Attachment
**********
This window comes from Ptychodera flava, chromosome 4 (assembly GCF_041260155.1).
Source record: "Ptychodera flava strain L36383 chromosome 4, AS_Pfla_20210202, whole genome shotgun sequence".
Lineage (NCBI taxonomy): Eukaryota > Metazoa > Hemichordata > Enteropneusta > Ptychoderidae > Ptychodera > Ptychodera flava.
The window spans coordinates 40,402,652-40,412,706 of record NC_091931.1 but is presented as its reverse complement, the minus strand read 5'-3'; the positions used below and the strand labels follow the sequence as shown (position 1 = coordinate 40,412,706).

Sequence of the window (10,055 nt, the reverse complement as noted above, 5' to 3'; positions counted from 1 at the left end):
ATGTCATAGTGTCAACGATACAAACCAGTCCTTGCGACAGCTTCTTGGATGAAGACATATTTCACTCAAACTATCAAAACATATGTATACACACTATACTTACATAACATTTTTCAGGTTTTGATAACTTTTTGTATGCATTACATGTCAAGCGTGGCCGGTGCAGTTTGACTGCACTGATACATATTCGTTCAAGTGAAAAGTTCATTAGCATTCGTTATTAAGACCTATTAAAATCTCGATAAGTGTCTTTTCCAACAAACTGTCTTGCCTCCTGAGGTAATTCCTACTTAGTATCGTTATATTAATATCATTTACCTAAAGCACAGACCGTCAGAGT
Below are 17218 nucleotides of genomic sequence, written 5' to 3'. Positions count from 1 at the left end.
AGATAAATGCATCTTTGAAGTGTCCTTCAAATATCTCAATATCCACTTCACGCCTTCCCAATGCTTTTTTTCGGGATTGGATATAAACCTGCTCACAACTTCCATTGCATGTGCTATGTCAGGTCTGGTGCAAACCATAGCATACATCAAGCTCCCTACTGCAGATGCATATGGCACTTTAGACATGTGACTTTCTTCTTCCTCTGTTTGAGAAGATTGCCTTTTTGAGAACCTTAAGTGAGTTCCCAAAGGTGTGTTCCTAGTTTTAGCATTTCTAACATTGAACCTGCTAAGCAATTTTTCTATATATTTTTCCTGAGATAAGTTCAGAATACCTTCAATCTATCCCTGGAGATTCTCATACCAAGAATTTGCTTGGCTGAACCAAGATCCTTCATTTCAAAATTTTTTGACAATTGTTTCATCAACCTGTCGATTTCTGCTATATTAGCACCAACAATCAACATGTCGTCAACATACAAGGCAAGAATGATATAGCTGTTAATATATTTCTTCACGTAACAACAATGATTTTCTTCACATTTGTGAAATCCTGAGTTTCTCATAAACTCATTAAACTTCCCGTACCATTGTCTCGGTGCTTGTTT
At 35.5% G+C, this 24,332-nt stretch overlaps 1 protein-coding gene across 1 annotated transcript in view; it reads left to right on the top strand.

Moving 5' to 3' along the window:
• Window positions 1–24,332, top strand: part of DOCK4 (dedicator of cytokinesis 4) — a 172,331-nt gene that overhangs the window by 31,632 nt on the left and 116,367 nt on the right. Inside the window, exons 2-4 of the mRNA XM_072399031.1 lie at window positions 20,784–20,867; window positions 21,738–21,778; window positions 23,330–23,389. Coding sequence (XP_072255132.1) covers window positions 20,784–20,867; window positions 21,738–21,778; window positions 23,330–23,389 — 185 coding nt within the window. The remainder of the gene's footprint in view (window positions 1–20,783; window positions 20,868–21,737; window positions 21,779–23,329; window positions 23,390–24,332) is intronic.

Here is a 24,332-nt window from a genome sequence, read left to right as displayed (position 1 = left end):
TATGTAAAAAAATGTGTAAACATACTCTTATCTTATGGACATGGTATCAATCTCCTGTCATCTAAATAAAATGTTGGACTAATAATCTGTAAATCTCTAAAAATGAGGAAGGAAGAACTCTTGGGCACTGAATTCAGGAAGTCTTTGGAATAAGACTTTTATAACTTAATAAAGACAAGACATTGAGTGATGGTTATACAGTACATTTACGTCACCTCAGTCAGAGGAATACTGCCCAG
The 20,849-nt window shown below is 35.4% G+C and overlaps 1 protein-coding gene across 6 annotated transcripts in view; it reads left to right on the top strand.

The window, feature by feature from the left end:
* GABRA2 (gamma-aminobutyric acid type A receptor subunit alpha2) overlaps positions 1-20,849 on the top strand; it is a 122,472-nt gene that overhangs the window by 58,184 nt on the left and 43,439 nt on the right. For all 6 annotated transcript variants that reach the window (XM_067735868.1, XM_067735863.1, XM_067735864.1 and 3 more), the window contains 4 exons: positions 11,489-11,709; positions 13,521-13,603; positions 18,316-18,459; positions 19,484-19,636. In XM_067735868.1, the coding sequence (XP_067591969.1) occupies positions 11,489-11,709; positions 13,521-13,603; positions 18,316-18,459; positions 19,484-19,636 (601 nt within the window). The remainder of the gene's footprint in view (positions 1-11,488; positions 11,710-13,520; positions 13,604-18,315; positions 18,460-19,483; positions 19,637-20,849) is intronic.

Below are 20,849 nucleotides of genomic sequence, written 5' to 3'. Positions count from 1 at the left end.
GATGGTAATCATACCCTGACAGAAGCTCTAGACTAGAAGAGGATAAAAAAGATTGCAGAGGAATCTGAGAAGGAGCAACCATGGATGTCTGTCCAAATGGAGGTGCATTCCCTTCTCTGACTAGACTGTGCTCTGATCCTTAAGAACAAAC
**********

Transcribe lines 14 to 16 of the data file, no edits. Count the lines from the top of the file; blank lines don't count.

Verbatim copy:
The 20,849-nt window shown below is 35.4% G+C and overlaps 1 protein-coding gene across 6 annotated transcripts in view; it reads left to right on the top strand.

The window, feature by feature from the left end:
* GABRA2 (gamma-aminobutyric acid type A receptor subunit alpha2) overlaps positions 1-20,849 on the top strand; it is a 122,472-nt gene that overhangs the window by 58,184 nt on the left and 43,439 nt on the right. For all 6 annotated transcript variants that reach the window (XM_067735868.1, XM_067735863.1, XM_067735864.1 and 3 more), the window contains 4 exons: positions 11,489-11,709; positions 13,521-13,603; positions 18,316-18,459; positions 19,484-19,636. In XM_067735868.1, the coding sequence (XP_067591969.1) occupies positions 11,489-11,709; positions 13,521-13,603; positions 18,316-18,459; positions 19,484-19,636 (601 nt within the window). The remainder of the gene's footprint in view (positions 1-11,488; positions 11,710-13,520; positions 13,604-18,315; positions 18,460-19,483; positions 19,637-20,849) is intronic.